The first Friday of each month brings together beer bloggers around a common topic under the banner of The Session. This month we host!, and I’ve chosen the topic “are breweries your friends?”:
I believe this is the first Session to be hosted by a brewery rather than beer blogger. How do you feel about that? Do you want your feeds clear of businesses, or do you like when a brewery engages with people?
Spoiler: I have no idea
Obviously I have a vested interest in this subject. I chose it, after all, and mostly because I have an ongoing internal struggle about it. I like to think that I do good work here: I try to be a good mix of entertaining and informative, and since I do honestly think we make amazing beer and you should buy it I never feel like I’m a shill or trying to trick anyone.
But I am trying to sell you something, aren’t I? Sure, my reason for writing weekly blog posts might be that I’ve finally found an audience to read my stupid opinions, but functionally, at their core, these posts serve as a weekly reminder that hey CBW exists and you should buy our beer.
Companies are not your friends. I absolutely cannot goddamn stand Denny’s social media presence. I get a big “how do you do, fellow kids” vibe from them. You hired a teenager to do your social media, great, you’re still a faceless multinational corporation.
Which is how I go to sleep at night: we aren’t a faceless multinational corporation. In many ways, this blog gives us a face, I’d say, in that you’re reading what is essentially my personal blog that nominally is about beer but which has in the past been about things like Doctor Who, board games and dealing with anxiety.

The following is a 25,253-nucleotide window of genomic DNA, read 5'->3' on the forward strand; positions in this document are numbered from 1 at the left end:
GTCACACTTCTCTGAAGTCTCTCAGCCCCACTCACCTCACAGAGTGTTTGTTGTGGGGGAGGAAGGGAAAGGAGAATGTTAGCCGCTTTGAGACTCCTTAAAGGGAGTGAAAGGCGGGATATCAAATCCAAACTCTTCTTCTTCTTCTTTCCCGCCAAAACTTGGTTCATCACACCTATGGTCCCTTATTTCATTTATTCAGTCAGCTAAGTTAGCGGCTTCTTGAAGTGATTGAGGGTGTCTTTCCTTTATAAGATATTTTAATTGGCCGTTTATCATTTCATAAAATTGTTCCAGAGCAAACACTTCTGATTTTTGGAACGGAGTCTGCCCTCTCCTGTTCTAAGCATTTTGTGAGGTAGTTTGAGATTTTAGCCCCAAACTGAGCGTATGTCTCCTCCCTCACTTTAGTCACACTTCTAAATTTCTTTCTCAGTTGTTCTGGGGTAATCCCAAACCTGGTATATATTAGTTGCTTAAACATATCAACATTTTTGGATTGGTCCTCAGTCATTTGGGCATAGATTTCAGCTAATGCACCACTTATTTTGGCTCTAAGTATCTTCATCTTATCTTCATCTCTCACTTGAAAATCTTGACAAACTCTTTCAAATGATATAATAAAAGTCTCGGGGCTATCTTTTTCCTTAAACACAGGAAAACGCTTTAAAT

A historical take
In history class I learned that before the Civil War people said “the United States of America are”, and afterward it became “the United States of America is”. Plural vs singular. Non-Americans still do this for bands and corporations and so forth: “Radiohead have put out a new album” instead of our “Radiohead has put out a new album”.
This makes an important point of how we view collections of people: the entity acts, the people within are forgotten. The Entity releases an album. The Entity uses “on fleek” in a desperate attempt to seem relevant. The Entity donates large amounts to political candidates.
Maybe it’s just because I’m on the inside, but I don’t see CBW as a monolith: we’re a collection of people. Are, not is. The Brewery cannot be your friend, but I can. In fact, with one exception I’d say I’ve met all of my closest friends because of beer and/or CBW. I recognize the regulars who come into retail: this person has a ceramic growler that I love; that person comes in for one pint and leaves. Sometimes people dress up for us. Our customers are not just Person A5A62D, they’re people whose names I feel really bad about not remembering.
But I can’t really say “we’re an ally to consumers”, can I? No more than I can give myself a nickname. Anyone who tries should be viewed with suspicion.
Even assuming there can be “good ones” to be one of, “small” or “transparent” or “charasmatic” or “adorkable” seem like bad candidates for inclusion since those can easily be co-opted by the forces of evil and turned into marketing buzzwords (what’s the definition of craft beer, again?). It might be like the definition of pornography in that you know it when you see it, or it might be like dividing by zero in that you fundamentally can’t.
I suppose, in the end, I’m saying two things: that I think about this a lot, and do everything I can to be genuine; and that if despite all that you remain unimpressed, well, I understand.